A new report from Uponor, the total solutions provider of systems for the safe transportation of water around a building, has revealed that the industry does not feel equipped enough to deal with the current demands of high-rise construction.
With a record number (60) of tall buildings completed in Londoni alone last year and over 500 more in the pipeline, there is no doubt that the trend for high-rise construction is continuing, but according to the new research, it appears those responsible for the design and delivery of these buildings are being presented with significant challenges.
Uponor’s report, ‘High-Rise and Net-Zero Buildings of Tomorrow: Is the Construction Industry Ready?’ draws on the findings of a survey of over 200 construction professionals, which examined the expectations facing the sector with regards to the delivery of suitable high-rise buildings in relation to three key themes: healthy buildings, technology in construction and net-zero buildings, and how realistic these expectations really are.
Emerging from the research was the view that buildings shape our health and wellbeing on a daily basis with 89% of those surveyed agreeing. However, almost two thirds of those surveyed said that in the current climate, creating a truly healthy building simply isn’t possible without compromise. The report, produced by Uponor in conjunction with mechanical and electric (M&E) consultants from across the UK, also reveals expert opinion on net-zero buildings and the use of technology in construction, with debate on how the evolving nature of the industry is affecting their work and how the sector can overcome the challenges exposed.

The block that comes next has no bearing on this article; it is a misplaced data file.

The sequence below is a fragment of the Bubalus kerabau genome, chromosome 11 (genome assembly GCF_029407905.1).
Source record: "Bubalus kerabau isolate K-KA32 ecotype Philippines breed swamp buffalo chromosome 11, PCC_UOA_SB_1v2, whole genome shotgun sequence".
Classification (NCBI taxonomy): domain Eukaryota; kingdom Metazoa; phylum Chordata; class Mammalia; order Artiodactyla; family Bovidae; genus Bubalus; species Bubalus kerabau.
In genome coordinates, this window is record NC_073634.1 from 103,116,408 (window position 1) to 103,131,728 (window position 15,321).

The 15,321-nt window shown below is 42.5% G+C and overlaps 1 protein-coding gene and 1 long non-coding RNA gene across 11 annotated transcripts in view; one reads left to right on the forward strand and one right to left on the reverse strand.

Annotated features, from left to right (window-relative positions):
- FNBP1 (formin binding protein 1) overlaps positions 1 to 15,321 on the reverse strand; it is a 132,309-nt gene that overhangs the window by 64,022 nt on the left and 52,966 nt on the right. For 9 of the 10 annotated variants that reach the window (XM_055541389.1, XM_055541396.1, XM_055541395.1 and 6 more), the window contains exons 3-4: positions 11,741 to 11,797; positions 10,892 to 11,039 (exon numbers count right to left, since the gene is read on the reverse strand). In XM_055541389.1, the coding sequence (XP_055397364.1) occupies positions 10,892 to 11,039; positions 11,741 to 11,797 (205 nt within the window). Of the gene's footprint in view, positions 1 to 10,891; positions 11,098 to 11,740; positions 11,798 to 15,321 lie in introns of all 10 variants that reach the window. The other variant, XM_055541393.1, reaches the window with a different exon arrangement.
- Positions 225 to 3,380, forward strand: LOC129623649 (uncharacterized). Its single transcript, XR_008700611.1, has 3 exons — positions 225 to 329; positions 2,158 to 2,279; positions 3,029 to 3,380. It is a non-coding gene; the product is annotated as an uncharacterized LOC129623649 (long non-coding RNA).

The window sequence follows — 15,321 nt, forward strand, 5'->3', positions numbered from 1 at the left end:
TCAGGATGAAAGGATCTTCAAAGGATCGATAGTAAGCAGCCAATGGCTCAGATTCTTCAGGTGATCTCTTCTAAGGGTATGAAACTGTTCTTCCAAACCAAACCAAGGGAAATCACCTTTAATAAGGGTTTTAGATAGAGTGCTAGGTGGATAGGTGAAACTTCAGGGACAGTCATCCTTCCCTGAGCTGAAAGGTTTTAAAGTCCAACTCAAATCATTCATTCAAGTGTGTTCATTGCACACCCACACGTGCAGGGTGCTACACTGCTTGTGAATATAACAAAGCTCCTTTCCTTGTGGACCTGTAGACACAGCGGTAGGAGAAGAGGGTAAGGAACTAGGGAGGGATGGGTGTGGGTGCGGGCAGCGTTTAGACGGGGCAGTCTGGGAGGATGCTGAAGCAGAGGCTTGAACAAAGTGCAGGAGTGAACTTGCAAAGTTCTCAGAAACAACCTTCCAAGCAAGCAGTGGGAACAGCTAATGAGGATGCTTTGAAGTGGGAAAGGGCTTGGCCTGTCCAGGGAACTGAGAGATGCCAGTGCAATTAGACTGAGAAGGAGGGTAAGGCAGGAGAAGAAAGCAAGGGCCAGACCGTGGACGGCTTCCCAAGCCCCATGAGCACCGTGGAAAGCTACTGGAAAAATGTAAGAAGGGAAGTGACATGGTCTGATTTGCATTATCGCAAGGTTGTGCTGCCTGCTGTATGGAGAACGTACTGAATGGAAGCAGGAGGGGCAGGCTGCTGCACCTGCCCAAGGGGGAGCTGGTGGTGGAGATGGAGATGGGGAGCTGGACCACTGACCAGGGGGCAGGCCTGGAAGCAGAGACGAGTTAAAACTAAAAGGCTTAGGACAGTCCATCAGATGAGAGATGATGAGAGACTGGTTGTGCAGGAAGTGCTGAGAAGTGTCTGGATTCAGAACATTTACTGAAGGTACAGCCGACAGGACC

James Griffiths, Project Development Director at Uponor, said: “Uponor has worked in the high-rise sector for many years and has played a crucial role in the delivery of safe and fit-for-purpose water delivery systems in some of the best-known buildings in the UK. Now however, it is time for us to look forward and to gain insight into the future of the sector and see how the industry needs to respond in order to meet current and future expectations, particularly where water management in high-rise is concerned.
“Our tall buildings are no longer feats of engineering in themselves; demands require them to be net-zero, support the health and wellbeing of their inhabitants and utilise the latest in modern technology in their construction. It seems the sky is the limit for the future of high-rise in the UK and this report looks into how feasible this is for our industry.”